AHS apologizes for 'incorrect' letter saying it had stopped contact tracing in Lethbridge schools
Lethbridge now has the highest active case rate of any major city in Alberta
The Lethbridge School Division said Tuesday it had received a notice from Alberta Health Services that health workers would no longer directly contact all close contacts of COVID-19 cases in schools.
But on Wednesday, AHS apologized and said that letter was incorrect — close contacts will be notified, just by email, not by phone.
"Due to the overwhelming surge of school-related cases in the area, our AHS public health team has made the decision to move into our next phase of business continuity and capacity for the COVID contact tracing team," read the AHS notice, posted to the school division's website on Tuesday.
"This means that, unfortunately, AHS will not be able to contact all of the individuals on the class lists (including school staff) for close contacts in the affected classrooms."
The notice was edited later in the evening to remove the word "overwhelming," and then on Wednesday deleted from the school district's website.
An AHS spokesperson said in an emailed statement that the letter, sent on Oct. 16, has led to confusion for students, parents and school divisions.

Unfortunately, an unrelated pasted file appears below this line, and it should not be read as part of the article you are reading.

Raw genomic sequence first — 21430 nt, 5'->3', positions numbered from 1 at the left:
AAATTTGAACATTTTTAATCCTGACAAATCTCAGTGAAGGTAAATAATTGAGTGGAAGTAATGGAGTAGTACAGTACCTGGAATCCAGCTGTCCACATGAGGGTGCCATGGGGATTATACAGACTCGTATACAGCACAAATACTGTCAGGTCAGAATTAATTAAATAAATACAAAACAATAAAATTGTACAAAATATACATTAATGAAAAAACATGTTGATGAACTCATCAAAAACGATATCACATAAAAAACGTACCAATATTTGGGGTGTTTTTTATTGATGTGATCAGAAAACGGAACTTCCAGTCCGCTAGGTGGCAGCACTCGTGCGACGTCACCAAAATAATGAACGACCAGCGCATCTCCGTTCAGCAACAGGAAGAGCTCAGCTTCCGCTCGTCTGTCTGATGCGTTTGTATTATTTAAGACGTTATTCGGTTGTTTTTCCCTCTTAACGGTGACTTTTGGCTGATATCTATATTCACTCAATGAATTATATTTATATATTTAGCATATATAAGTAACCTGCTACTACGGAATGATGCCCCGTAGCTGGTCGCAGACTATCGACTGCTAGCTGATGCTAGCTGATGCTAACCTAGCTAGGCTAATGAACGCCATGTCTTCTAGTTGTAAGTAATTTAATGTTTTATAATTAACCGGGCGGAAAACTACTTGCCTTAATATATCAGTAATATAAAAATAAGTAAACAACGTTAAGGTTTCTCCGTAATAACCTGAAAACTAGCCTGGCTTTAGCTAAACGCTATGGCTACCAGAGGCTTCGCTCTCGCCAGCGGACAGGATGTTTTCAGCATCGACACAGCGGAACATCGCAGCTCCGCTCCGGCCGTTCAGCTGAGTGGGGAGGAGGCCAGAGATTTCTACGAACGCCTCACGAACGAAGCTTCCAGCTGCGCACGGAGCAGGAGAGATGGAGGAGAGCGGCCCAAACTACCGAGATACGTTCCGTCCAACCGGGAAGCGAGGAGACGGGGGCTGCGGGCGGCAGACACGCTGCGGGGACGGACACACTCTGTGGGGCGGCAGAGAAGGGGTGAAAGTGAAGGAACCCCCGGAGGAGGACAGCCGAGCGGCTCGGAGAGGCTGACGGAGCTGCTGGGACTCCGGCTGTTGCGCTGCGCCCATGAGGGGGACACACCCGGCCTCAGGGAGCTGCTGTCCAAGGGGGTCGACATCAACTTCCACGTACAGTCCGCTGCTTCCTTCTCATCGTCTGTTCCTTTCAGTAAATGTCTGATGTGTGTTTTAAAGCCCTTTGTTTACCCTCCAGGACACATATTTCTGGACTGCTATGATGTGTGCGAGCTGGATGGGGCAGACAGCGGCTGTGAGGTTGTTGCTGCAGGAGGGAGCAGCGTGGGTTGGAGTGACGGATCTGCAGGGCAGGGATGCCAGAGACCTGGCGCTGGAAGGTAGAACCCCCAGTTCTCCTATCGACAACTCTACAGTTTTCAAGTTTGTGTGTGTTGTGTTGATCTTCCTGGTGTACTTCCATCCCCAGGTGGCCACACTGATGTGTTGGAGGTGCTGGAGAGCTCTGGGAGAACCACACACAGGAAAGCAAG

"It was inaccurate, and we apologize for that," the statement read.
"Contact tracing is still being conducted by AHS in South Zone for all COVID-19 close contacts including school-related. Claims that AHS is not doing that are inaccurate. All close contacts of confirmed COVID-19 cases are being notified by AHS."
AHS said if a positive case was at school while infectious, health officials will aim to contact the superintendent and school administration as soon as possible and within 48 hours of the test result. The notifications will be sent out by email instead of individual phone calls in the interest of speed, AHS said.
The spokesperson said AHS is in the process of sending updated information to the Lethbridge School District.
The now-deleted notice had said that instead of contacting close contacts in the classroom, public health officials would aim to contact out-of-classroom close contacts, like those who may have been exposed to COVID-19 through carpooling, in the lunchroom or on the bus.
As cases have continued to rise in Alberta, experts have raised red flags about the province's ability to contact trace — the process of identifying, notifying and tracking the spread of the virus from individual to individual.
The province currently has its highest active cases at 3,203, and approximately 41 per cent of cases have an unknown source.
Lethbridge now has the highest rate of active COVID-19 cases of major cities in Alberta, with 143.5 active cases per 100,000 people.
There are four outbreaks at schools in the city, and nine outbreaks in the city and surrounding area at businesses and long-term care homes.
Lethbridge West MLA Shannon Phillips wrote on Twitter that her child's classroom received a letter from AHS notifying him that he was a close contact of a confirmed COVID-19 case, but that was the last she had heard from AHS until a letter Tuesday that confirmed the date he can end his self-isolation.
"My kid's test results also never came. The school has been amazing. [Alberta Health] less so," she wrote.